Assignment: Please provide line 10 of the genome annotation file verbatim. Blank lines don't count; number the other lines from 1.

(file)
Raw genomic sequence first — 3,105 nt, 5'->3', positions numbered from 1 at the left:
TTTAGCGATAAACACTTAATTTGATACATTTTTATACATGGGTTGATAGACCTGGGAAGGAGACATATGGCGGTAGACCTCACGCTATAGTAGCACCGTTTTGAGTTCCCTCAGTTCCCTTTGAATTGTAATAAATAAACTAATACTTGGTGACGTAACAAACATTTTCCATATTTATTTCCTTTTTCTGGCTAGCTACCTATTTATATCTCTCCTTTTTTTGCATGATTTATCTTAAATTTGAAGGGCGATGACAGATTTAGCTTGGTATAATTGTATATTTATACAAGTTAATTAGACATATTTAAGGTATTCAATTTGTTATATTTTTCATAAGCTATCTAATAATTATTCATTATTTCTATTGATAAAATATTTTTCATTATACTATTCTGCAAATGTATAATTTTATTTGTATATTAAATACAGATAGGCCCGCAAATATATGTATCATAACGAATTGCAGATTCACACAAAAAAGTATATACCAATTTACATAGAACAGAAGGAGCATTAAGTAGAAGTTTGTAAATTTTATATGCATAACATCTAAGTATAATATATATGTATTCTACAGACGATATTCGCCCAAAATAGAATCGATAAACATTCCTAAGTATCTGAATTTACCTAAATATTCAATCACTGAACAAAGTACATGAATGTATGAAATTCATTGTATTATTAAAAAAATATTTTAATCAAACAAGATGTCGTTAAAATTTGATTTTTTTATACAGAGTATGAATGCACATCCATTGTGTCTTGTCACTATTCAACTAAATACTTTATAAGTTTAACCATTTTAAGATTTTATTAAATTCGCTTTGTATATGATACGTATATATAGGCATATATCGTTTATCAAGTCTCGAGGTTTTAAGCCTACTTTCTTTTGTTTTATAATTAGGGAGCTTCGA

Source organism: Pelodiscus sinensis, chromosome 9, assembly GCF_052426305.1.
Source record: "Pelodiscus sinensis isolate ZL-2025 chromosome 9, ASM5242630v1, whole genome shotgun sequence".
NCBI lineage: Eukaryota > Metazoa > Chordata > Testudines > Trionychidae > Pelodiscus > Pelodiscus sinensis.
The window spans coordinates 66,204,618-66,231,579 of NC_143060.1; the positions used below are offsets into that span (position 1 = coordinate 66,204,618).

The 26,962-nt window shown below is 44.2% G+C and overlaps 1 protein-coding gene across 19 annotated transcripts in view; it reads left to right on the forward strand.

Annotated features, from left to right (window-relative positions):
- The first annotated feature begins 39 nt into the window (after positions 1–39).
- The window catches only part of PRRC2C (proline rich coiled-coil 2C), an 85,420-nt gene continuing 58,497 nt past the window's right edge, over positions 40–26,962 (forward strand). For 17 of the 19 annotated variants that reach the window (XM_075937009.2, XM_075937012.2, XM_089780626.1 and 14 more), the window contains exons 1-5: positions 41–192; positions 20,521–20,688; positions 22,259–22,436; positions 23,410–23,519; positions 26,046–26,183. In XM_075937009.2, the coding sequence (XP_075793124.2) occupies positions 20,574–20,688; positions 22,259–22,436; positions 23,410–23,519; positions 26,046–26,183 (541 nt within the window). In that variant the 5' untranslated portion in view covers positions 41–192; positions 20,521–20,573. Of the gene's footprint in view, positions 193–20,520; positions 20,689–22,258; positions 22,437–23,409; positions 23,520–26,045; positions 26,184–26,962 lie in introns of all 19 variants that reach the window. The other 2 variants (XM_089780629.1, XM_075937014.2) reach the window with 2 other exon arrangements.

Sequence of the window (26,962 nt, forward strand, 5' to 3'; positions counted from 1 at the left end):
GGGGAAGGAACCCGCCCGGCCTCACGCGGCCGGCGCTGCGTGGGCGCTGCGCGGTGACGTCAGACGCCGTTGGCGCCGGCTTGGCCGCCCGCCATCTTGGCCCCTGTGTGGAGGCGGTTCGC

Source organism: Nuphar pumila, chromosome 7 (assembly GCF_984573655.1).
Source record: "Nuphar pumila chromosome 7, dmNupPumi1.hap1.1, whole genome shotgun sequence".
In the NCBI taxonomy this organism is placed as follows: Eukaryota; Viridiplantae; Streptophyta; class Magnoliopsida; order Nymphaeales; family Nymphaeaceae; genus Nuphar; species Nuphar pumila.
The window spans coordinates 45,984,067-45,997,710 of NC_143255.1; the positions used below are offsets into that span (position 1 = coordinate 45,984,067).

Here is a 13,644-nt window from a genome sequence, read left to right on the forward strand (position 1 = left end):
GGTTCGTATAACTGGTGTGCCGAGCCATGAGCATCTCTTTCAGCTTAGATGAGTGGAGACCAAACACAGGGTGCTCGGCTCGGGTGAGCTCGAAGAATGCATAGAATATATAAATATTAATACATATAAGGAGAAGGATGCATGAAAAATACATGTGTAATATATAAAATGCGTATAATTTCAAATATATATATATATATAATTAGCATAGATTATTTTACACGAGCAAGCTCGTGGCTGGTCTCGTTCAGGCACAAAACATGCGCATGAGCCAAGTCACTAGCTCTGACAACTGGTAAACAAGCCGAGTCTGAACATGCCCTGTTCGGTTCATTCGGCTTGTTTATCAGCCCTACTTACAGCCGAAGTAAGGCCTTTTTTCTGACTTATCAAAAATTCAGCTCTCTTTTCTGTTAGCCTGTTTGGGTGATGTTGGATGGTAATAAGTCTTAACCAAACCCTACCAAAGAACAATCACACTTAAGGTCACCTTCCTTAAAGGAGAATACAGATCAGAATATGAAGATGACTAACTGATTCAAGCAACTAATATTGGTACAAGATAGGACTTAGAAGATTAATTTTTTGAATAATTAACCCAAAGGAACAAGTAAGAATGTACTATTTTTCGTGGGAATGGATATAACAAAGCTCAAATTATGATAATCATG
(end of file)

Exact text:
- The window catches only part of PRRC2C (proline rich coiled-coil 2C), an 85,420-nt gene continuing 58,497 nt past the window's right edge, over positions 40–26,962 (forward strand). For 17 of the 19 annotated variants that reach the window (XM_075937009.2, XM_075937012.2, XM_089780626.1 and 14 more), the window contains exons 1-5: positions 41–192; positions 20,521–20,688; positions 22,259–22,436; positions 23,410–23,519; positions 26,046–26,183. In XM_075937009.2, the coding sequence (XP_075793124.2) occupies positions 20,574–20,688; positions 22,259–22,436; positions 23,410–23,519; positions 26,046–26,183 (541 nt within the window). In that variant the 5' untranslated portion in view covers positions 41–192; positions 20,521–20,573. Of the gene's footprint in view, positions 193–20,520; positions 20,689–22,258; positions 22,437–23,409; positions 23,520–26,045; positions 26,184–26,962 lie in introns of all 19 variants that reach the window. The other 2 variants (XM_089780629.1, XM_075937014.2) reach the window with 2 other exon arrangements.